Emma Quayle August 05, 2012
Sam Blease is figuring out how hard he needs to work. Photo: Sebastian Costanzo
The Demons and Suns are list-building, there are pitfalls, writes Emma Quayle.
FINISHING last three years ago was meant to give Melbourne a head start. Drafting four top-20 midfielders to join Jack Watts was meant to mean that by the time the expansion clubs were up and running the Demons were ahead of them, ready to reach for their next premiership before the new teams had grown into the monsters most imagined they would quickly become.
What wasn't supposed to be taking place today was a game between a 16th-placed Melbourne side - with a new coach and just two wins for the season - and a Gold Coast team sitting right behind them. Melbourne wasn't supposed to still be imagining a bright future and replotting it. Starting over, again. Yet today, the 22 Demons average 73 games of experience, not many more than the Suns' 58. Three years after trying to break away from the yet-to-be-born Suns, they are standing in the same spot as them.
''If we manage to field a side with more experience than the opposition, that's only going to be for the second time for the year,'' said Melbourne coach Mark Neeld this week, pointing out that the Demons had averaged 65 games per player throughout the season and that teams boasting fewer than 65 games experience, across the league, had only won three times this year. He anticipates a close one. ''In terms of that it should be a really close tussle because in terms of those stats we match up fairly evenly.''
The consensus seems that, despite a second season that has still offered mostly glimpses of what could come, the Suns are building a good side. But what Melbourne's last few years have proven is that potential isn't always realised, that potential can take time to be realised and that what happens to a player after they are drafted is so much more crucial than what got them there.
Melbourne has 12 first-round drafts picks on its list, with James Strauss and Luke Tapscott picked just outside. They have drafted for all parts of the ground. The Suns have 11 first-rounders, 12 if you count Jaeger O'Meara, who cost their No. 4 pick in the mini-draft last trade period, and the several 17-year-old signings who would otherwise have featured high up in their draft.
Have the Demons made some mistakes at the draft table? Of course they have, but every single club in the country has and will again. They have drafted some very talented kids which emphasises the point that potential will not always lead to performance and where they can show their opponents today that only development can make good players good enough.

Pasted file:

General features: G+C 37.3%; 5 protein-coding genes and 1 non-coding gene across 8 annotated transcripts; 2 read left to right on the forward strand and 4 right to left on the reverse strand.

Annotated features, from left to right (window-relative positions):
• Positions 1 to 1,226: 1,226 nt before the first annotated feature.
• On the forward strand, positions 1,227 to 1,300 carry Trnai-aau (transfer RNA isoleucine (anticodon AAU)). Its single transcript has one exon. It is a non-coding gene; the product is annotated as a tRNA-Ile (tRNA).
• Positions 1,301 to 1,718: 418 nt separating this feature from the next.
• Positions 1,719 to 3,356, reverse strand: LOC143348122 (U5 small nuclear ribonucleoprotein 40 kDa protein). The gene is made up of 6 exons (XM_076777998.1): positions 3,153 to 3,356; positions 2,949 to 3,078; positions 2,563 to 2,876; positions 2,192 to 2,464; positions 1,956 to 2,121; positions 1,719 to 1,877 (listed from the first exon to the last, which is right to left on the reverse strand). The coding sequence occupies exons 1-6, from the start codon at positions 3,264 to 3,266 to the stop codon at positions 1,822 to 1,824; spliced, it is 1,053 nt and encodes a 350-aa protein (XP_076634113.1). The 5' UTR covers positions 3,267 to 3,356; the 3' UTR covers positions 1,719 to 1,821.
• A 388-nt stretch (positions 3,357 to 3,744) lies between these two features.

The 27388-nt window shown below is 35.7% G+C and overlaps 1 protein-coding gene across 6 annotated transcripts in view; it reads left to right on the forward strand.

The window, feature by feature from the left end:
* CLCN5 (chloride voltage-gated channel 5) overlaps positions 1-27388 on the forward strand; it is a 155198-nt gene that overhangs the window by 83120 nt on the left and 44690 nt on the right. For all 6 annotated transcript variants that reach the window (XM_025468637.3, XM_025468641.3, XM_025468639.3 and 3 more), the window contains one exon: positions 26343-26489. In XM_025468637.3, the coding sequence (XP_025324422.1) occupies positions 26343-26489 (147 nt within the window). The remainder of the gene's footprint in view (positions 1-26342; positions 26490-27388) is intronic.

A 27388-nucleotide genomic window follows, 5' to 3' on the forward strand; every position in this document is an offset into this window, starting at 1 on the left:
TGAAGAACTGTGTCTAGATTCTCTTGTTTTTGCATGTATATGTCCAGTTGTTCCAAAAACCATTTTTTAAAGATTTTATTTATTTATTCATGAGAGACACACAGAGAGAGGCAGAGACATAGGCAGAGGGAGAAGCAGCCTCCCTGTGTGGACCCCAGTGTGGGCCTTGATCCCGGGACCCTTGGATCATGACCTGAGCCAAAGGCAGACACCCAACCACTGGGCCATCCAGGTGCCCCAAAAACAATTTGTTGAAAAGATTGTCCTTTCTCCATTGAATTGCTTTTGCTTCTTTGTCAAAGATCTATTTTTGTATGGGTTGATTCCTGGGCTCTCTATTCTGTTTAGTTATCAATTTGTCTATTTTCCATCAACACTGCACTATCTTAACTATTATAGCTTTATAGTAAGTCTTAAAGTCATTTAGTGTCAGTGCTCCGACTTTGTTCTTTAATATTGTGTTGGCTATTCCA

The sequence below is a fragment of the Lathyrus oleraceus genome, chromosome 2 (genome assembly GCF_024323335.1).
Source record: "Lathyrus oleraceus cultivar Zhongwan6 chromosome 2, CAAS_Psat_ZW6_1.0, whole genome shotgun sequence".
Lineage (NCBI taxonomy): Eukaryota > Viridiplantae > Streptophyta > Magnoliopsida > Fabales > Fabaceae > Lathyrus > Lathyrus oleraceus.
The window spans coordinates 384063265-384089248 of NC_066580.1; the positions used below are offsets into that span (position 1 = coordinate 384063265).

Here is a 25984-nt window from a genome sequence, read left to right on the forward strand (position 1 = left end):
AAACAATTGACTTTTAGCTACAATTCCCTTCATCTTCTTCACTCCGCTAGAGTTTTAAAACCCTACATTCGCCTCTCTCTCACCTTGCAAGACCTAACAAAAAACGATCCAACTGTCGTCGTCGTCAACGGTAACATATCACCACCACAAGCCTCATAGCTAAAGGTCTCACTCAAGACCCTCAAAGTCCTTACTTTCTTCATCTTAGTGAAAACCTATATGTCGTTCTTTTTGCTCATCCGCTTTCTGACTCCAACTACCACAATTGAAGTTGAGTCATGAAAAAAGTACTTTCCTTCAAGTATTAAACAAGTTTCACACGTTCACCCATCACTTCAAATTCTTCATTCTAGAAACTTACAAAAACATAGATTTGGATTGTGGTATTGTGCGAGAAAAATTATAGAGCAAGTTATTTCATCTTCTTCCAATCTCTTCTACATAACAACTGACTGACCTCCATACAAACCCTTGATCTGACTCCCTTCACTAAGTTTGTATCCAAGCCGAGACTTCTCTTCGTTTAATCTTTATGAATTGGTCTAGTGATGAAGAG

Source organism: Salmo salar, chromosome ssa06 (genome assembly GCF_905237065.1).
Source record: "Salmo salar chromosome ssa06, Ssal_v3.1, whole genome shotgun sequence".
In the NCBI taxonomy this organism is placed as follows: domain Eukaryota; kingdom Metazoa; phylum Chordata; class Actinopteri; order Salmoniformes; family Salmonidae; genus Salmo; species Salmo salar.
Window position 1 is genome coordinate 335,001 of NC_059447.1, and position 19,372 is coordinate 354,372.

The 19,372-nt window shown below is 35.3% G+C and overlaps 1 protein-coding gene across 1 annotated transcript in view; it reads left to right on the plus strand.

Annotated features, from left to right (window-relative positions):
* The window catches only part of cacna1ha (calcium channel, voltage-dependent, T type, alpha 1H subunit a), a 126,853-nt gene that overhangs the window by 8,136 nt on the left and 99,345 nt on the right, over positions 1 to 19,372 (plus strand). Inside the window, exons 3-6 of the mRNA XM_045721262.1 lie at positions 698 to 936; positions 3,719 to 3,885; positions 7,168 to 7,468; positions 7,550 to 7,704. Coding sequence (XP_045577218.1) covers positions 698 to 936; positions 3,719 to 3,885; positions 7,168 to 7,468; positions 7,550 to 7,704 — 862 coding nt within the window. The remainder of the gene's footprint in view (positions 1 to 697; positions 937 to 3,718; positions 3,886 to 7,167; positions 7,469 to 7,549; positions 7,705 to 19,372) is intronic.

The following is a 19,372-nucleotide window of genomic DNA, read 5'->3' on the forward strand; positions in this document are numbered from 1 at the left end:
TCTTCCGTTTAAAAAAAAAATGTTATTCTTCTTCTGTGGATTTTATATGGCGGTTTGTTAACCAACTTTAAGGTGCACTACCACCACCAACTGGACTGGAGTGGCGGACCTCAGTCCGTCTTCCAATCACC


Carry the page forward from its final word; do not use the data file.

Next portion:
In some cases, things have been out of the Demons' control. Sam Blease (pictured) whose pace is exactly what they need and who has only just started to use it, has barely done any pre-season work at all in three years and is figuring out how hard he needs to work. Jordan Gysberts, after a highly promising start, has been almost constantly injured. Strauss had a badly broken leg, and there are others. Jack Grimes has battled injuries in each of his five years, and yet still done enough to be chosen as a co-captain.
Others have taken time, for whatever reason: Jack Watts, whose gradual progression from skinny schoolboy to senior player has been tracked intently from the outside, every step of the way. Jack Trengove's third year has been a rough one, but he did enough in his first two to deserve patience. Lucas Cook is making his way in the VFL, and we probably won't see him until next year. Certainly - regardless of the circumstances, and considering that they do have a new coach now - they have barely developed.
Already, the Suns are finding out about best-laid plans. Brandon Matera missed much of last year through injury; now Seb Tape has been robbed of a season after injuring his knee. Some players have bobbed up and/or come on as expected - Harley Bennell, Josh Caddy, Rory Thompson in defence, and there are more. Some haven't - Josh Toy was an intense, highly rated junior, but has barely played for the Suns. And again, there are others, but to expect all of them to progress at exactly the same rate, and at once, is unrealistic.
The Suns said from the start that they couldn't put their side together in one draft, that it would take several of them.
The next year will say a lot about whether they picked the right players to ensure their progression. Today they play a team that, with another bunch of early draft picks on the way, knows nothing is guaranteed and has spent the past few years in a constant state of starting over.